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A legacy of success

Allan Crasto

Crasto retires: A legacy of success for UDRI, UD and Ohio

By Pamela Gregg, Communication Administrator, 937-229-3268

When Allan Crasto retires as Executive Director of the University of Dayton Research Institute March 1, he will leave behind a legacy of significant organizational growth in a variety of forms. In the five years since he assumed the role, sponsored research revenue grew by 70 percent to $170 million, the employee population grew by 60 percent to 709, UD rose from third to first place among all colleges in the nation in materials research, and UDRI was reorganized and rebranded.

But Crasto’s contributions to research growth began 32 years ago, when he joined UDRI as a research scientist specializing in polymer-matrix composites. He quickly earned a reputation not only for his technical expertise, but for his ability to develop relationships with Department of Defense and industry customers and build research programs, said John Leland, vice president for research at UD.

“As a researcher, Allan helped build our programs in advanced materials and our reputation in nanomaterials, a quickly growing field,” Leland said. “He was promoted a number of times in a relatively short span of time, not only for his technical accomplishments, but for his leadership abilities that significantly contributed to research growth.”

After serving for seven years as division head for what was then the Institute’s nonmetallic materials division, Crasto was named Associate Director in 2006 and Director in 2016. His title was changed to executive director in 2019 as significant organizational growth warranted the addition of separate directors for business development and business services.

Crasto was a natural selection for leadership, not only because of the depth of his experience in research and program development, but for his innate talent in building relationships, collaborations and partnerships across the Institute, campus and external communities, Leland said, citing a few of many noteworthy accomplishments:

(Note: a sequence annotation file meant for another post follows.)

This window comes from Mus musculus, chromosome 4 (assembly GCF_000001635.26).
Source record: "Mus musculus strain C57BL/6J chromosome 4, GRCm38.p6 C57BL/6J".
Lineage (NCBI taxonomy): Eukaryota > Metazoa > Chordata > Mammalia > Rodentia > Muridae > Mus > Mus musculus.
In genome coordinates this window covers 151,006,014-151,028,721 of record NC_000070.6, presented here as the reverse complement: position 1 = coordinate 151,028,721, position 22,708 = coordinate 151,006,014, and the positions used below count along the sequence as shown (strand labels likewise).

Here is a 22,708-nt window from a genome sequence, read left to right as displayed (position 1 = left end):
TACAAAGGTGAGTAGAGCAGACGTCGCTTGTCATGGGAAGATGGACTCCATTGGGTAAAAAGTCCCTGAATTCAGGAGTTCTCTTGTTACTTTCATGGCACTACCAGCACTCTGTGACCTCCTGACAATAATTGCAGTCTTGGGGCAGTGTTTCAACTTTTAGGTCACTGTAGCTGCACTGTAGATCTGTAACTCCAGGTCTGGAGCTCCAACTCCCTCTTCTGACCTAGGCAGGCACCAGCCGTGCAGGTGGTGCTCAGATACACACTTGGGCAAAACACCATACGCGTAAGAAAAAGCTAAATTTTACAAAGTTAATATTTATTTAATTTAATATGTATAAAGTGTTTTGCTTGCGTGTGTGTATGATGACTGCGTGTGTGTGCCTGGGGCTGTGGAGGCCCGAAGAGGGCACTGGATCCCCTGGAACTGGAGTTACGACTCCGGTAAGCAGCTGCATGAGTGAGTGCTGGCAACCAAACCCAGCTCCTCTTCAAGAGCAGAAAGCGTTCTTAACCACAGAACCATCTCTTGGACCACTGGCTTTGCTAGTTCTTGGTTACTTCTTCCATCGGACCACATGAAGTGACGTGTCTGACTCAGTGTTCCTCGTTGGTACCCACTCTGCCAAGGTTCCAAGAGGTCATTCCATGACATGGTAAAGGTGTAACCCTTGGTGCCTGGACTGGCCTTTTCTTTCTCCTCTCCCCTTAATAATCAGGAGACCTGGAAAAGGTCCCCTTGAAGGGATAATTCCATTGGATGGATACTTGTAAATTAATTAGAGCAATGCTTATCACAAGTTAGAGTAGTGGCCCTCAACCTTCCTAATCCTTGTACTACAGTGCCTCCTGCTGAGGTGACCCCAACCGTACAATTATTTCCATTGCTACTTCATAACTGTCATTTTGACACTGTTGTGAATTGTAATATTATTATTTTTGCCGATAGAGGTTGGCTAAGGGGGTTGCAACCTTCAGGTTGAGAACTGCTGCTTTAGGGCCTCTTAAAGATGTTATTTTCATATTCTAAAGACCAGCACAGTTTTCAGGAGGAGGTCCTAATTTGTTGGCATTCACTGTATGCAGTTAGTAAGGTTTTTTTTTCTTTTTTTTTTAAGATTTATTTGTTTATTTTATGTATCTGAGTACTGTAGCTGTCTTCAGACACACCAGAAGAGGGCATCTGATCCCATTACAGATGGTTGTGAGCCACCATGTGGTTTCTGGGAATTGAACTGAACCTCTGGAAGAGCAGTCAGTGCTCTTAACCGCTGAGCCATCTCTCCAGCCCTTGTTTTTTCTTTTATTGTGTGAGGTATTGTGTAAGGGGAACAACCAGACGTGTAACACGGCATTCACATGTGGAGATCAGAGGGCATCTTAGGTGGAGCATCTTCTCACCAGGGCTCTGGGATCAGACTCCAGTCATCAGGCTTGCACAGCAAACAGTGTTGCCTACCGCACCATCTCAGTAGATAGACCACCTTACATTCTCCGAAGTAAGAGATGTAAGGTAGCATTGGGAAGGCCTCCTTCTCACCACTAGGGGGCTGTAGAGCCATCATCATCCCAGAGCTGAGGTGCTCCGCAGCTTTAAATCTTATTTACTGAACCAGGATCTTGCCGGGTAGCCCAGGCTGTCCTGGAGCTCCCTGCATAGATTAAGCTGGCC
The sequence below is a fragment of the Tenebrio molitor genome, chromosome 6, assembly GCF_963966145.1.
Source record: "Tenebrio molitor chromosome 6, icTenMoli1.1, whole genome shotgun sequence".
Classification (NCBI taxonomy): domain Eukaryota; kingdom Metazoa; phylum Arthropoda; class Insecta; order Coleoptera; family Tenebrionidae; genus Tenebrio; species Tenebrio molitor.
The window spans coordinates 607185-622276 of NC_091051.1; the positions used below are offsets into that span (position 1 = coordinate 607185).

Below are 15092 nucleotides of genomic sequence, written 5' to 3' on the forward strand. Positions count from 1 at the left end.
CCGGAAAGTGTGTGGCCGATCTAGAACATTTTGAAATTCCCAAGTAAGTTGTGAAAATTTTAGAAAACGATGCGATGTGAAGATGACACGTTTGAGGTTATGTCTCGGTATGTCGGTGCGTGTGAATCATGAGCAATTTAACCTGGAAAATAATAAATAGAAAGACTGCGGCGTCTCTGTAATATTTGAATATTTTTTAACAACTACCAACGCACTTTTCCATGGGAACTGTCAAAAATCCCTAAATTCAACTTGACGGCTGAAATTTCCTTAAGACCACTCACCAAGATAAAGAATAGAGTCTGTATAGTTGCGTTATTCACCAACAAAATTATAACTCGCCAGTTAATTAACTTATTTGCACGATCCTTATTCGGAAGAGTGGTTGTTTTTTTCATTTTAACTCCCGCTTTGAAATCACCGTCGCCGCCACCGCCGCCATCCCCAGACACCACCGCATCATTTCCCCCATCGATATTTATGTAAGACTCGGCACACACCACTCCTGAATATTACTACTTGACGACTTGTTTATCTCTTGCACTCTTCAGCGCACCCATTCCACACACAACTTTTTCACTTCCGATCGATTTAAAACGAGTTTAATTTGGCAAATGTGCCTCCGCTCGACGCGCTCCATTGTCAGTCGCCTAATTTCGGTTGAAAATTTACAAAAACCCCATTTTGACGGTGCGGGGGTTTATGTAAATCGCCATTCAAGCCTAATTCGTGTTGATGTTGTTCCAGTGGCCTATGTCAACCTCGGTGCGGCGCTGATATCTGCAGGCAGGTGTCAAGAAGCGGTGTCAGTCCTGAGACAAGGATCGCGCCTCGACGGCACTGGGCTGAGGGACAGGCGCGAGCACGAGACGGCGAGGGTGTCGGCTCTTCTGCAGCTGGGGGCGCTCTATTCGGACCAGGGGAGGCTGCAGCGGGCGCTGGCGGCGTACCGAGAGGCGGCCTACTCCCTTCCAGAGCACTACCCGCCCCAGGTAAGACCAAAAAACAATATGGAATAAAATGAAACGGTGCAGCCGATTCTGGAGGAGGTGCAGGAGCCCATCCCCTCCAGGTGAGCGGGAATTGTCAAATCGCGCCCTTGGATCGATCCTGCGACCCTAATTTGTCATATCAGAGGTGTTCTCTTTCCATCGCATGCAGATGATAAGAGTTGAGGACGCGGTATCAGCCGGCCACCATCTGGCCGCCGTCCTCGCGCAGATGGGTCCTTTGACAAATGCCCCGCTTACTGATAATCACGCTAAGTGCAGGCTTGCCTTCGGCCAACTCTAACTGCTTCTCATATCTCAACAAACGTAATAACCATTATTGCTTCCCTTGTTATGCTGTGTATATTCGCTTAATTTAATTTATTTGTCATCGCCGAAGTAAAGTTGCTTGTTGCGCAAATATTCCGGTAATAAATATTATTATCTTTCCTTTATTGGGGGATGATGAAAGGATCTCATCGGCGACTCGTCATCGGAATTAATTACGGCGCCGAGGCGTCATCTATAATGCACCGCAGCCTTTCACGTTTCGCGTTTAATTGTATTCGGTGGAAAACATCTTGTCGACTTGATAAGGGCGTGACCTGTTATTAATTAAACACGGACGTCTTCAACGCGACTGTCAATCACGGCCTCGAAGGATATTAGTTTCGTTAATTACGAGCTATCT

As division head, Crasto played a critical role in the creation of the Wright Brothers Institute Endowed Chair in Nanomaterials and the establishment of a state-of-the-art Nanoscale Engineering, Science and Technology Center on campus, a result of his work to secure funds from the state of Ohio’s first technology-based economic development programs.

While associate director, Crasto wrote and led the proposal that garnered $3.5 million from the state of Ohio for renovation of UD’s River Campus building (now Daniel J. Curran Place), then spearheaded the planning and implementation of the Institute’s move of personnel and equipment to the new space. He also played a principal role in developing the partnership that brought the GE Aviation EPISCenter to the University of Dayton campus.

During his five-year tenure as director, the Research Institute experienced record-breaking revenue each year, accounting for more than 25 percent of the $2.75 billion in total sponsored research performed in the Institute’s 64-year history. Materials research at UDRI—to include the new field of additive manufacturing—continued to thrive, boosting the University of Dayton’s national ranking in materials research to first place, according to the National Science Foundation’s annual research and development rankings among U.S. colleges.

Many of these efforts led to economic development and job creation not only within UDRI, but in Dayton and Ohio by way of the business partnerships that grew from them, Leland said.

As important as these and other initiatives are, none of them would have been possible without our staff, and Crasto was keenly aware of that, Leland added. “Of all the complimentary things I could say about Allan, I think the most noteworthy is that his strong devotion to the success of the Research Institute was matched—if not exceeded—by his devotion to the success of its people, and he worked tirelessly to create or improve numerous initiatives designed to foster enhanced employee growth,  recognition and satisfaction.”

Some of Crasto’s employee-oriented initiatives included intra-organizational activities designed to share information, address business challenges and enhance the working climate, Leland said. He is also a strong proponent of entrepreneurialism and recently contributed to the creation of the University’s Propel Dayton program, which provides support to employees who want to start up a technology-based company, Leland added.

“I have a tremendous amount of respect for Allan,” Leland said. “Without exception, he has carried himself with the highest level of integrity. He’s never shied away from dealing with very difficult problems, and he’s always addressed them mindfully, with heart and compassion. No one will miss his experience, caring and insights more than me.”

Leland, who served as director of UDRI for 10 years before being named vice president for research, will serve as interim executive director for the Research Institute until plans for filling the position are finalized.

Jan. 13, 2021

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